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Oct 6, 2017

How sponsorship is changing Sabahat's future

Sabahat and her mother
Sabahat and her mother

Sabahat wants to be a teacher.  And, thanks to her GlobalGiving donors, to Tiljala SHED's dedicated team and to her parents, this is looking entirely possible.  

In India, the school dropout rate amongst adolescent girls is as high as 63.5% and in underprivileged minority communities like Sabahat's the rate is even higher.  Girls from very poor families drop out of school for a number of reasons:

  • The school is just too far away
  • Boys are favoured over girls, so the boys attend school but the girls stay at home
  • Child marriage. 4.4 million girls under 15 are married with at least 2 children
  • Lack of segregated toilets is a major cause of girls dropping out of school

An educated girl avoids early marriage and is empowered to stand up against exploitation.  As they grow children are able to make better choices for themselves and influence the communities they live in.

Sabahat's mother knows this.  She struggles to feed and clothe her family on the £20 a week her husband earns in a chappal (sandal) factory.  The family of five lives in a single 10 sq ft  room in the Darapara slum but Sabahat's mother is a smart, cheerful and optimistic woman who wants much more for her daughter than to perpetuate the cycle of poverty and drudgery so she applied to Tiljala SHED to put her daughter on the sponsorship programme. 

So for the past 2 years, your contributions have helped provide all the necessary expenses to keep her in education: tuition fees, costs of books and stationery, travel expenses, uniform and shoes. She also benefits from health check-ups, group activities and occasional events and excursions.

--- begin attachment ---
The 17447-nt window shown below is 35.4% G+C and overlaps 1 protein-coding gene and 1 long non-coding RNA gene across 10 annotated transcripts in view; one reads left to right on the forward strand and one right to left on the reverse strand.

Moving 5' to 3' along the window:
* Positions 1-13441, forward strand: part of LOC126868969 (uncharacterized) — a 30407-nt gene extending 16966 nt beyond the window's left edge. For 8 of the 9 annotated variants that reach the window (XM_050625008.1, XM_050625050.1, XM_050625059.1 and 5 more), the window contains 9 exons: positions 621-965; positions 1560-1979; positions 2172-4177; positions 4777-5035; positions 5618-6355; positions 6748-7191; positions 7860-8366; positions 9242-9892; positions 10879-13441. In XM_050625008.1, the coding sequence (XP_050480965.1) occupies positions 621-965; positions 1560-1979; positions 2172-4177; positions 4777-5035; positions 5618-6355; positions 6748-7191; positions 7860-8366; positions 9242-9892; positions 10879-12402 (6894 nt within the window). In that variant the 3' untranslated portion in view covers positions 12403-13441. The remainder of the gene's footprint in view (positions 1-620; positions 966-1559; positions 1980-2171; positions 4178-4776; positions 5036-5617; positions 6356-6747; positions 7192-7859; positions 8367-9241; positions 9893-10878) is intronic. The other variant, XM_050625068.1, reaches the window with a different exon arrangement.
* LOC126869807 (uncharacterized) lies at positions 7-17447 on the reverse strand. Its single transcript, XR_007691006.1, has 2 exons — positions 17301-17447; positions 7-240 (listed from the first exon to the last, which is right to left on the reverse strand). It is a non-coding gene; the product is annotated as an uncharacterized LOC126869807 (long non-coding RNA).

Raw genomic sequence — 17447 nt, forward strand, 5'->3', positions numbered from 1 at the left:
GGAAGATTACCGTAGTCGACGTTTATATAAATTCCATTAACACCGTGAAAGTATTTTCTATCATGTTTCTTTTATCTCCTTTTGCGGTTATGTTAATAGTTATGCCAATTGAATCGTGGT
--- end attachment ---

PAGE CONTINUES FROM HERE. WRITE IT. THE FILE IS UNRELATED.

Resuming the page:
Sabahat graduated from high school this summer and is now attending Calcutta University.  She is on her way to achieving her dream of becoming a teacher. 

I meet up with Sabahat and her mother whenever I visit Kolkata.  They are such a cheerful and determined pair that I am certain that with your help Sabahat will achieve her dream and become a teacher. 

School Graduation Certificate
School Graduation Certificate
Sep 5, 2017

We're Making a Few Changes

Computers at the Topsia Centre
Computers at the Topsia Centre

Because of your generosity and the success of this programme, we are now able to make a step up to a properly sustainable programme in Topsia.  By providing a nutritious meal to 450 people every weekend over the past 18 months, Tiljala SHED has been able to build trust and co-operation.  Visitors have occasionally come along to help out with the weekly “langar” and chat to the families and see how they live. Out of these visits have come offers of help from local benefactors.  Electricity is now available to every household and toilets are being built.  The community centre where the food is distributed every week has had a complete makeover.  There is a new floor, fresh paint on the walls and a computer classroom has been built.  The children are now learning computer skills with daily classes.  We have also been able to provide more after school remedial support and sports coaching for children in classes 6 – 8.  This will help keep the children in education and eventually help them to move out of the squatter camp and into mainstream society. 

Topsia no longer feels like a forgotten backwater: things are happening here.  And your donations have helped make this major change.